FIG. 16 shows an anatomic view of a disclosed embodiment of a thoracic endovascular implant 600 according to the present invention in sealed position proximally and distally in a patient's descending thoracic aorta 612, traversing a devascularized thoracic aortic aneurysm 614. In a patient, the ascending aorta 604 arises from the heart 602 and gives rise to the innominate artery 606, the left common carotid artery 608, and the left subclavian artery 610 before continuing as the descending thoracic aorta 612. The thoracic endovascular implant 600 includes a non-elastic tubular thoracic implant body 616 with an elastic proximal thoracic end 618 and an elastic distal thoracic end 626. The elastic proximal thoracic end 618 terminates in a proximal thoracic sealable circumferential collar 620, controlled by a proximal thoracic variable sealing device 622 which is operated by a proximal thoracic control lead 624 that traverses a thoracic implant delivery catheter (not shown in FIG. 16) and exits distally for interface with an operator (not shown in FIG. 16). The elastic distal thoracic end 626 terminates in a distal sealable thoracic circumferential collar 628, controlled by a distal thoracic variable sealing device 630 which is operated by a distal thoracic control lead 632 that exits a thoracic implant delivery catheter distally for interface with an operator (not shown in FIG. 6).

FIG. 17 provides an anatomic view showing an alternate disclosed embodiment of a thoracic endovascular implant 700 in a patient's descending thoracic aorta 612 according to the present invention in which a first thoracic endovascular implant 718 includes a non-elastic distal cuff 730, a proximal first thoracic circumferential sealable collar 724, a proximal first thoracic variable sealing device 726, and a proximal first thoracic control lead 728. As shown in FIG. 17, the first thoracic endovascular implant 718 has been sealed in position proximally by operator action on the proximal first thoracic variable sealing device 726 using the proximal first thoracic control lead 728, expanding the proximal first thoracic circumferential sealable collar 724 to achieve a proximal seal within the descending thoracic aorta 612, and effectively devascularizing a thoracic aneurysm 614 therein.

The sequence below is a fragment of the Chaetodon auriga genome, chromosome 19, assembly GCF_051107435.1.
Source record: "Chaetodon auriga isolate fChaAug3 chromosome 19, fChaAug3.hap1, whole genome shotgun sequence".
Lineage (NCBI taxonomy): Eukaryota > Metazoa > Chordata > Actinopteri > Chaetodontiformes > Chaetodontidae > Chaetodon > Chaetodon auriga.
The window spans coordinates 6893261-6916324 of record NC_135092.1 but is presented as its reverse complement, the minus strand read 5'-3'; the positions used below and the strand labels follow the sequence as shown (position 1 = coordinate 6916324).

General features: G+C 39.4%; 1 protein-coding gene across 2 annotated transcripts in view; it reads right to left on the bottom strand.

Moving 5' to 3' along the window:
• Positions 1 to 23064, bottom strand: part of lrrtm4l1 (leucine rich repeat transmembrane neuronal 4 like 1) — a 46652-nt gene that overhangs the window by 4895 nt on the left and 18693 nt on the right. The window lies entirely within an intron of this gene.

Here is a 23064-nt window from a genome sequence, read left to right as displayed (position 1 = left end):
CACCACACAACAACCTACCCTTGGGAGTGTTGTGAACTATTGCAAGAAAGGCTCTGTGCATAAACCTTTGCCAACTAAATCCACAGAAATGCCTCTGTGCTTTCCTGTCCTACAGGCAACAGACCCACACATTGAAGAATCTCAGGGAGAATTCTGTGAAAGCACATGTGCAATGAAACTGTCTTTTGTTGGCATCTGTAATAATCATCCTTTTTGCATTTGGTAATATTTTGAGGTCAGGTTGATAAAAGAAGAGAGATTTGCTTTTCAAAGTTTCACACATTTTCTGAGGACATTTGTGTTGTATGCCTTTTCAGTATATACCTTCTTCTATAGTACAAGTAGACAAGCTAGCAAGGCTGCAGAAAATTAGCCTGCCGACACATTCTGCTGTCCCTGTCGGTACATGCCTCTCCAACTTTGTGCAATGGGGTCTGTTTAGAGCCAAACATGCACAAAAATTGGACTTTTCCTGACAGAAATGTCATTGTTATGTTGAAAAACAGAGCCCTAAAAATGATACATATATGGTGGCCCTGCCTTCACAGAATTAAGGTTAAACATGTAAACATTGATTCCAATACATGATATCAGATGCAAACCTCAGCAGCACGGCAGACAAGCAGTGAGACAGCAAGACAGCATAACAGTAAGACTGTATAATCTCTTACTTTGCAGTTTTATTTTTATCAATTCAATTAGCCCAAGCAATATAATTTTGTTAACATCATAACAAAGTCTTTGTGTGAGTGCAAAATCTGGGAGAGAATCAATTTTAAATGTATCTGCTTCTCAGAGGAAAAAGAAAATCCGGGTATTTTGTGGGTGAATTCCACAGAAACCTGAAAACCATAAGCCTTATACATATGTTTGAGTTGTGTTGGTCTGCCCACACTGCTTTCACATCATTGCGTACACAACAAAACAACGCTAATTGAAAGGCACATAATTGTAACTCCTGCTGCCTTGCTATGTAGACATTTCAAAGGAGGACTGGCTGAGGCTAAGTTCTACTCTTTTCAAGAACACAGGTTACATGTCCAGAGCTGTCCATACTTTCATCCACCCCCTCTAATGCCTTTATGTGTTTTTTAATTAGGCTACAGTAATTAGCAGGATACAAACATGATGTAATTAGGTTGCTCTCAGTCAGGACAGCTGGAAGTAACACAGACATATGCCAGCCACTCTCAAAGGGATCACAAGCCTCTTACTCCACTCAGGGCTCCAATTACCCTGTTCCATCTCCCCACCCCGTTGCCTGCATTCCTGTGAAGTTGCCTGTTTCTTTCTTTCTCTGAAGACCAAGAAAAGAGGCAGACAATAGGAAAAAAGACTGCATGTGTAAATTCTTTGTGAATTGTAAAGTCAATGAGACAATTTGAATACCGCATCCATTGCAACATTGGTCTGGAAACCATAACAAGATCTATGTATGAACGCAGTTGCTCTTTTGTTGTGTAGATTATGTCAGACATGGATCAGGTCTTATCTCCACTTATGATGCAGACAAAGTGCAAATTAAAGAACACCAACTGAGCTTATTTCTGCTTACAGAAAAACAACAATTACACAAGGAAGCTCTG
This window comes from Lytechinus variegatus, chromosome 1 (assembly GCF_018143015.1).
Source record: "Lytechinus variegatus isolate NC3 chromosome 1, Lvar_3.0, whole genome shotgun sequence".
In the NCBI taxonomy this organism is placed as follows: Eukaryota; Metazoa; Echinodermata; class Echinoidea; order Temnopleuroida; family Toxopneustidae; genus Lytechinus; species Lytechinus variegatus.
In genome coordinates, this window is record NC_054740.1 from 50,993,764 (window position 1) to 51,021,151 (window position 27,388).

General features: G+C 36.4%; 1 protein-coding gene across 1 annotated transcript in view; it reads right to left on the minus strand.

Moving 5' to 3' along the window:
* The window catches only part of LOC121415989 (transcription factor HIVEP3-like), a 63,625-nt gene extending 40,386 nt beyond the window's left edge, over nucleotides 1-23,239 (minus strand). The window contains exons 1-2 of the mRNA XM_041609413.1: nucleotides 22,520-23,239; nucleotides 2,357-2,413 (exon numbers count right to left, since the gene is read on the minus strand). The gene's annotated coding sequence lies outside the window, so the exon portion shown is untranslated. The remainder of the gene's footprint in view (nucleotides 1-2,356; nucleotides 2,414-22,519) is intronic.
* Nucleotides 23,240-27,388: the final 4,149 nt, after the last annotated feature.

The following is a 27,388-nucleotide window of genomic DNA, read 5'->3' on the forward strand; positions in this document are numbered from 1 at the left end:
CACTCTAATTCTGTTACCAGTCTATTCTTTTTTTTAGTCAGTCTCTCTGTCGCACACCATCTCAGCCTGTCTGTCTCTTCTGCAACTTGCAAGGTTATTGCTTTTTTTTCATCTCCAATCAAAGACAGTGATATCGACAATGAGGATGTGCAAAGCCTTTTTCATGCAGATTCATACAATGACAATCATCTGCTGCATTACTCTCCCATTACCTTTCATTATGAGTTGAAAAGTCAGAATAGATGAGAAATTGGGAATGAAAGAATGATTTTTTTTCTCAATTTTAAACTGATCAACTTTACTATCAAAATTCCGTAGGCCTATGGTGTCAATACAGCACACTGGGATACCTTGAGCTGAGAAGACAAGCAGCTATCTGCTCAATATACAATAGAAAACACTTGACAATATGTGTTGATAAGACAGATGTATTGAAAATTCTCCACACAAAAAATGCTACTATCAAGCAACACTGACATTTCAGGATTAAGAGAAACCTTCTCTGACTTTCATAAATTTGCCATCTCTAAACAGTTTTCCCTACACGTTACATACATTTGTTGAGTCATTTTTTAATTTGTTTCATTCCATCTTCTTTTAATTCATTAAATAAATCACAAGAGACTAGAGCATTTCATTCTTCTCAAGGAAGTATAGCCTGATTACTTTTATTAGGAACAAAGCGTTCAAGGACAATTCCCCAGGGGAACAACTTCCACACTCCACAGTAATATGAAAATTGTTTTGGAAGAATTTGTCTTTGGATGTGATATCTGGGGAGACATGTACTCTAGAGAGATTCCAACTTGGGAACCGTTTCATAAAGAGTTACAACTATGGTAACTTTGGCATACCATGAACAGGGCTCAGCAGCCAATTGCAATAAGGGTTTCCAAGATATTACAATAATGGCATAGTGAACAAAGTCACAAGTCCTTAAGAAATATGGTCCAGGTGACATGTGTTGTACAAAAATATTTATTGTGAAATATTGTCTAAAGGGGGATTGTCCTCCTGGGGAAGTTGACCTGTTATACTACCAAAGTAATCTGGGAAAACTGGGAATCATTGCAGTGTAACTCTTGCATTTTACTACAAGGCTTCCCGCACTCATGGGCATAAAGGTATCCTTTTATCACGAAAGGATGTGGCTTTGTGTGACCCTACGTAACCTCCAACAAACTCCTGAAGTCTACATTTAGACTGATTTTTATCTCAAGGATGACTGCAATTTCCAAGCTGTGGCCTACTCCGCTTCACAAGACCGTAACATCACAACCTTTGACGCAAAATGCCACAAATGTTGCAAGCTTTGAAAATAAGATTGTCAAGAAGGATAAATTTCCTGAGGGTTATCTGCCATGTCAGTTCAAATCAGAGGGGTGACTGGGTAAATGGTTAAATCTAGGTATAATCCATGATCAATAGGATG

As further shown in FIG. 17, the first thoracic endovascular implant 718 has been joined distally by a second thoracic endovascular implant 732, which includes an elastic proximal second thoracic implant end 736, a non-elastic tubular second thoracic implant body 734, and an elastic distal second thoracic implant end 746. The elastic proximal second thoracic implant end 736 includes a proximal second thoracic circumferential sealable collar 738, a proximal second thoracic variable sealing device 740, and a proximal second thoracic control lead 742, and the elastic distal second thoracic implant end 746 includes a distal second thoracic circumferential sealable collar 748, a distal second thoracic variable sealing device 750, and a distal second thoracic control lead 752.

In an exemplary application according to the present invention as shown in FIG. 17, an operator would first secure a seal in the proximal descending thoracic aorta using the first thoracic endovascular implant 718, and then seal the proximal and distal aspects, respectively, of the second thoracic endovascular implant 732, using real-time radiographic or other visualization techniques with injected contrast dye as previously described in this disclosure.

FIGS. 18A and 18B show an embodiment of an endovascular implant according to the present invention similar to the disclosure of FIG. 1B, with the additional inclusion of one of more retention tines 136 attached to the proximal circumferential sealable collar 112 and distal circumferential sealable collar 114.

In a preferred embodiment according to the present invention, a plurality of retention tines 136 is used. In a preferred embodiment according to the present invention, the retention tines 136 are oriented to extend radially outward from the proximal circumferential sealable collar 112 and distal circumferential sealable collar 114. In various preferred embodiment according to the present invention, the retention tines 136 may be oriented to extend perpendicularly or at any other desired angle outward from the proximal circumferential sealable collar 112 and distal circumferential sealable collar 114.

In various preferred embodiment according to the present invention, the retention tines 136 may be constructed of any biocompatible material including, but not limited to, metals, plastics, or ceramics.